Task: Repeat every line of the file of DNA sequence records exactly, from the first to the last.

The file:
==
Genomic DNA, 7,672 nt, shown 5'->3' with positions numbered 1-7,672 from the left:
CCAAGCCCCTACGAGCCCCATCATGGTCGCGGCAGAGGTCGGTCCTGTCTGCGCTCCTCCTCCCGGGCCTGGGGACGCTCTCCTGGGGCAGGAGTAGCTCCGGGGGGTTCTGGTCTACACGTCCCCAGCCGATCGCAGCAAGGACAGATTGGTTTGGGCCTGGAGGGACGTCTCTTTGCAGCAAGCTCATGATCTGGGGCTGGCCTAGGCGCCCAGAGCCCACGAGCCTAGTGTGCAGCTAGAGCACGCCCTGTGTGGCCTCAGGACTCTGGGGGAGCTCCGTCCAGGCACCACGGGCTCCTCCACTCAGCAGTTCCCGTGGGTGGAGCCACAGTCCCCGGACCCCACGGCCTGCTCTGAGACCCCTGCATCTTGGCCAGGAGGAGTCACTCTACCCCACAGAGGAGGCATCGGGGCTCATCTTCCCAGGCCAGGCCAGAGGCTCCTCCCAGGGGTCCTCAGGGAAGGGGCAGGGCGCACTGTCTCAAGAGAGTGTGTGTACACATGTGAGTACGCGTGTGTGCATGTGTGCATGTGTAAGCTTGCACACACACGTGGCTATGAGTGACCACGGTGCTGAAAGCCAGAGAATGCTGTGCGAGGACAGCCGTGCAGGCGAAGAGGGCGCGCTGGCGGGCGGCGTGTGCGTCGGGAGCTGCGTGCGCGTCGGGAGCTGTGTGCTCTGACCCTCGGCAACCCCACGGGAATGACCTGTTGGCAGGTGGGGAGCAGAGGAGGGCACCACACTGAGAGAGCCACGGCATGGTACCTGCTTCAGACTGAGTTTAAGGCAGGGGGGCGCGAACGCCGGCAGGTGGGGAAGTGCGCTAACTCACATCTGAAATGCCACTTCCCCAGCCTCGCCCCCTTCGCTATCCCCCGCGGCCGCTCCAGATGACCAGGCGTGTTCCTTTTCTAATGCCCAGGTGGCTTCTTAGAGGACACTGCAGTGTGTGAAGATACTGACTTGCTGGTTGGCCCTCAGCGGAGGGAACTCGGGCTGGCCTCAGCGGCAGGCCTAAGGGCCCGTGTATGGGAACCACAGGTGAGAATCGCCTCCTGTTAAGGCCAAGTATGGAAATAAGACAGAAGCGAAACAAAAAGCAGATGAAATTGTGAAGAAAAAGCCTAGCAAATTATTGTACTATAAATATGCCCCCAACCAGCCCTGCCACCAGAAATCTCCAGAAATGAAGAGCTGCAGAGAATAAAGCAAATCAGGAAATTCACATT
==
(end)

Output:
Genomic DNA, 7,672 nt, shown 5'->3' with positions numbered 1-7,672 from the left:
CCAAGCCCCTACGAGCCCCATCATGGTCGCGGCAGAGGTCGGTCCTGTCTGCGCTCCTCCTCCCGGGCCTGGGGACGCTCTCCTGGGGCAGGAGTAGCTCCGGGGGGTTCTGGTCTACACGTCCCCAGCCGATCGCAGCAAGGACAGATTGGTTTGGGCCTGGAGGGACGTCTCTTTGCAGCAAGCTCATGATCTGGGGCTGGCCTAGGCGCCCAGAGCCCACGAGCCTAGTGTGCAGCTAGAGCACGCCCTGTGTGGCCTCAGGACTCTGGGGGAGCTCCGTCCAGGCACCACGGGCTCCTCCACTCAGCAGTTCCCGTGGGTGGAGCCACAGTCCCCGGACCCCACGGCCTGCTCTGAGACCCCTGCATCTTGGCCAGGAGGAGTCACTCTACCCCACAGAGGAGGCATCGGGGCTCATCTTCCCAGGCCAGGCCAGAGGCTCCTCCCAGGGGTCCTCAGGGAAGGGGCAGGGCGCACTGTCTCAAGAGAGTGTGTGTACACATGTGAGTACGCGTGTGTGCATGTGTGCATGTGTAAGCTTGCACACACACGTGGCTATGAGTGACCACGGTGCTGAAAGCCAGAGAATGCTGTGCGAGGACAGCCGTGCAGGCGAAGAGGGCGCGCTGGCGGGCGGCGTGTGCGTCGGGAGCTGCGTGCGCGTCGGGAGCTGTGTGCTCTGACCCTCGGCAACCCCACGGGAATGACCTGTTGGCAGGTGGGGAGCAGAGGAGGGCACCACACTGAGAGAGCCACGGCATGGTACCTGCTTCAGACTGAGTTTAAGGCAGGGGGGCGCGAACGCCGGCAGGTGGGGAAGTGCGCTAACTCACATCTGAAATGCCACTTCCCCAGCCTCGCCCCCTTCGCTATCCCCCGCGGCCGCTCCAGATGACCAGGCGTGTTCCTTTTCTAATGCCCAGGTGGCTTCTTAGAGGACACTGCAGTGTGTGAAGATACTGACTTGCTGGTTGGCCCTCAGCGGAGGGAACTCGGGCTGGCCTCAGCGGCAGGCCTAAGGGCCCGTGTATGGGAACCACAGGTGAGAATCGCCTCCTGTTAAGGCCAAGTATGGAAATAAGACAGAAGCGAAACAAAAAGCAGATGAAATTGTGAAGAAAAAGCCTAGCAAATTATTGTACTATAAATATGCCCCCAACCAGCCCTGCCACCAGAAATCTCCAGAAATGAAGAGCTGCAGAGAATAAAGCAAATCAGGAAATTCACATT